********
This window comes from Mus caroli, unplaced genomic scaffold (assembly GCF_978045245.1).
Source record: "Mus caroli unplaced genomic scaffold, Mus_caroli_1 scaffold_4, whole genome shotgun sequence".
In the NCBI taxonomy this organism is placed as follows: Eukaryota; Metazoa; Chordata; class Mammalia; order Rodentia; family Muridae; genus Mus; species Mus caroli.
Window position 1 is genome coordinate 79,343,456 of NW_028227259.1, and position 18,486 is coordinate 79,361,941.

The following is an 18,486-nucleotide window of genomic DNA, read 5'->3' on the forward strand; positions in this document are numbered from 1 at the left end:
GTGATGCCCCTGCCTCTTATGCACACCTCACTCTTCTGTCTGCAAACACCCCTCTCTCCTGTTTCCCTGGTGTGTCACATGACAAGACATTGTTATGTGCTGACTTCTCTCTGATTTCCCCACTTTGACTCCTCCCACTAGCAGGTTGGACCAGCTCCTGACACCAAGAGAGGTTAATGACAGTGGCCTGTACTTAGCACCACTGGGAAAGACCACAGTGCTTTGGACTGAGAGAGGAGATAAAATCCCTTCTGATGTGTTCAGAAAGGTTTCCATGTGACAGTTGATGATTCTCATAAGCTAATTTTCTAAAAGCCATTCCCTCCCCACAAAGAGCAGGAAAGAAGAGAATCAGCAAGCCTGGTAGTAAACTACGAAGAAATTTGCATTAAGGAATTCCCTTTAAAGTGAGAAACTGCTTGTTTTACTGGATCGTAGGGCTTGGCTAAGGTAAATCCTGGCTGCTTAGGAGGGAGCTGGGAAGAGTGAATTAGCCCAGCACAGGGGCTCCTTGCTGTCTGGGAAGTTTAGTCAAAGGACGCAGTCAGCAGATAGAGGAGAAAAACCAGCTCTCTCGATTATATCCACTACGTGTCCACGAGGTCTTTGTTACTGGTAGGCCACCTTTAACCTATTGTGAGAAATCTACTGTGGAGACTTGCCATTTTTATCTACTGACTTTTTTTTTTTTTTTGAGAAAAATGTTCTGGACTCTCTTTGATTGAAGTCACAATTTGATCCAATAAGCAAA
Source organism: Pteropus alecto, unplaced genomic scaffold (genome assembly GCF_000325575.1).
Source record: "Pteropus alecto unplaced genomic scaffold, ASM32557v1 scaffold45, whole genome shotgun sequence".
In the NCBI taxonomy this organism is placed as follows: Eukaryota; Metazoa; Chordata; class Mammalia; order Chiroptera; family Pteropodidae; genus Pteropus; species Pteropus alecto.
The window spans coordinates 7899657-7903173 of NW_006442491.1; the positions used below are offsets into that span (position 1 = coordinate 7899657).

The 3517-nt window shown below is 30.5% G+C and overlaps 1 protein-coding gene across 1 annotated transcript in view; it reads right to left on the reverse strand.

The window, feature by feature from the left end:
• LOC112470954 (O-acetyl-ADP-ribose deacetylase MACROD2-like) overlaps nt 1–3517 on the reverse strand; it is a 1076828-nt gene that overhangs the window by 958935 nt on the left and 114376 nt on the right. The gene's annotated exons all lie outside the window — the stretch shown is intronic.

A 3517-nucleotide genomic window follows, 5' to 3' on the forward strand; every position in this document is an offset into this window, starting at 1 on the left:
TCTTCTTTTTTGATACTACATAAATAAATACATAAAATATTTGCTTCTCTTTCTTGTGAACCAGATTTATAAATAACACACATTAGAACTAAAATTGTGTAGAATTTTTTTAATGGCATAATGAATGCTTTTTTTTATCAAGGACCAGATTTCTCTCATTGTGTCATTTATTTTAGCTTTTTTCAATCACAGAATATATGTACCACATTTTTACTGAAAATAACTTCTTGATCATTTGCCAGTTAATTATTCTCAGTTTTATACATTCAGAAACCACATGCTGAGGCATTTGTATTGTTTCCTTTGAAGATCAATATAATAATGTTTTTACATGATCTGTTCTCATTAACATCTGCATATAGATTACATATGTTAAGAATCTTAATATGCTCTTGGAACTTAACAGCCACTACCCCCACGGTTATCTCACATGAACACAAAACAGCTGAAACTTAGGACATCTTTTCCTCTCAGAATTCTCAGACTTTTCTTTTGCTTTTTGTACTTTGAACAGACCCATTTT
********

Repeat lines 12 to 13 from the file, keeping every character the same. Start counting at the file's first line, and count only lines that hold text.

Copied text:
The window, feature by feature from the left end:
• LOC112470954 (O-acetyl-ADP-ribose deacetylase MACROD2-like) overlaps nt 1–3517 on the reverse strand; it is a 1076828-nt gene that overhangs the window by 958935 nt on the left and 114376 nt on the right. The gene's annotated exons all lie outside the window — the stretch shown is intronic.